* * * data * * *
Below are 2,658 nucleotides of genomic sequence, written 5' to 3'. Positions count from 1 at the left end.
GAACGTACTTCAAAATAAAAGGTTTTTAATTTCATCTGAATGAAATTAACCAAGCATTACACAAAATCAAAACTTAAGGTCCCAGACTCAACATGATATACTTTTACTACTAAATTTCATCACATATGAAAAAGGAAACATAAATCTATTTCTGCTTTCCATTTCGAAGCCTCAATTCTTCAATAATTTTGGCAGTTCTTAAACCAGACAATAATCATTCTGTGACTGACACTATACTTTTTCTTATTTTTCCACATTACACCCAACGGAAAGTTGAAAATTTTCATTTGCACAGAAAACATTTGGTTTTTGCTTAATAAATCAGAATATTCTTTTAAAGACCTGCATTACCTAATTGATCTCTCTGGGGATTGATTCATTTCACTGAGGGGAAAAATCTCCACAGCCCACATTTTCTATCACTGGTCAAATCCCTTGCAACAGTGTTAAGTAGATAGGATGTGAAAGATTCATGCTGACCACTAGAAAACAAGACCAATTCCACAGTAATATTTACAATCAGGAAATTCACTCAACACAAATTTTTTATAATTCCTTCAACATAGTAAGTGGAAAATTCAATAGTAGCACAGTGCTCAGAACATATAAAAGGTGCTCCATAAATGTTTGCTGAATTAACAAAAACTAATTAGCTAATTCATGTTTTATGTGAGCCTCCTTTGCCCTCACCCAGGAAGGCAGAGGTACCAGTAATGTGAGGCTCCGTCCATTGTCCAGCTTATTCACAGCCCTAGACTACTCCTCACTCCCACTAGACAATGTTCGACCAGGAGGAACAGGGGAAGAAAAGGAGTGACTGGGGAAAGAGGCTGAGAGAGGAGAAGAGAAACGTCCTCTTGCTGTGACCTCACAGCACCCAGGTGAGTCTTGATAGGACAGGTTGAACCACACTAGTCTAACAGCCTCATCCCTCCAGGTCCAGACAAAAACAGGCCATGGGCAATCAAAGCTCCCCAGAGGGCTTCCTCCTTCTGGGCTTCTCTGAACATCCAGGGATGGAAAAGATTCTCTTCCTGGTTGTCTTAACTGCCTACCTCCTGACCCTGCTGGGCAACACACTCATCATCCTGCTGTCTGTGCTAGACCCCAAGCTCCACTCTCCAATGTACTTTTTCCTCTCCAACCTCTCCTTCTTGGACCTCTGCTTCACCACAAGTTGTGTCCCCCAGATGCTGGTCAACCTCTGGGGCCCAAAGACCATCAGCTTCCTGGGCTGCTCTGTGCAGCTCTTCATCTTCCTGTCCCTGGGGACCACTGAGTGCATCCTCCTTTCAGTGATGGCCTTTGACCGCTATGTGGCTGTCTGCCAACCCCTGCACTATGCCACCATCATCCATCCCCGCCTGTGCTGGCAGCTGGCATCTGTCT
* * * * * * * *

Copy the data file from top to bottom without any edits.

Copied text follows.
Below are 2,658 nucleotides of genomic sequence, written 5' to 3'. Positions count from 1 at the left end.
GAACGTACTTCAAAATAAAAGGTTTTTAATTTCATCTGAATGAAATTAACCAAGCATTACACAAAATCAAAACTTAAGGTCCCAGACTCAACATGATATACTTTTACTACTAAATTTCATCACATATGAAAAAGGAAACATAAATCTATTTCTGCTTTCCATTTCGAAGCCTCAATTCTTCAATAATTTTGGCAGTTCTTAAACCAGACAATAATCATTCTGTGACTGACACTATACTTTTTCTTATTTTTCCACATTACACCCAACGGAAAGTTGAAAATTTTCATTTGCACAGAAAACATTTGGTTTTTGCTTAATAAATCAGAATATTCTTTTAAAGACCTGCATTACCTAATTGATCTCTCTGGGGATTGATTCATTTCACTGAGGGGAAAAATCTCCACAGCCCACATTTTCTATCACTGGTCAAATCCCTTGCAACAGTGTTAAGTAGATAGGATGTGAAAGATTCATGCTGACCACTAGAAAACAAGACCAATTCCACAGTAATATTTACAATCAGGAAATTCACTCAACACAAATTTTTTATAATTCCTTCAACATAGTAAGTGGAAAATTCAATAGTAGCACAGTGCTCAGAACATATAAAAGGTGCTCCATAAATGTTTGCTGAATTAACAAAAACTAATTAGCTAATTCATGTTTTATGTGAGCCTCCTTTGCCCTCACCCAGGAAGGCAGAGGTACCAGTAATGTGAGGCTCCGTCCATTGTCCAGCTTATTCACAGCCCTAGACTACTCCTCACTCCCACTAGACAATGTTCGACCAGGAGGAACAGGGGAAGAAAAGGAGTGACTGGGGAAAGAGGCTGAGAGAGGAGAAGAGAAACGTCCTCTTGCTGTGACCTCACAGCACCCAGGTGAGTCTTGATAGGACAGGTTGAACCACACTAGTCTAACAGCCTCATCCCTCCAGGTCCAGACAAAAACAGGCCATGGGCAATCAAAGCTCCCCAGAGGGCTTCCTCCTTCTGGGCTTCTCTGAACATCCAGGGATGGAAAAGATTCTCTTCCTGGTTGTCTTAACTGCCTACCTCCTGACCCTGCTGGGCAACACACTCATCATCCTGCTGTCTGTGCTAGACCCCAAGCTCCACTCTCCAATGTACTTTTTCCTCTCCAACCTCTCCTTCTTGGACCTCTGCTTCACCACAAGTTGTGTCCCCCAGATGCTGGTCAACCTCTGGGGCCCAAAGACCATCAGCTTCCTGGGCTGCTCTGTGCAGCTCTTCATCTTCCTGTCCCTGGGGACCACTGAGTGCATCCTCCTTTCAGTGATGGCCTTTGACCGCTATGTGGCTGTCTGCCAACCCCTGCACTATGCCACCATCATCCATCCCCGCCTGTGCTGGCAGCTGGCATCTGTCT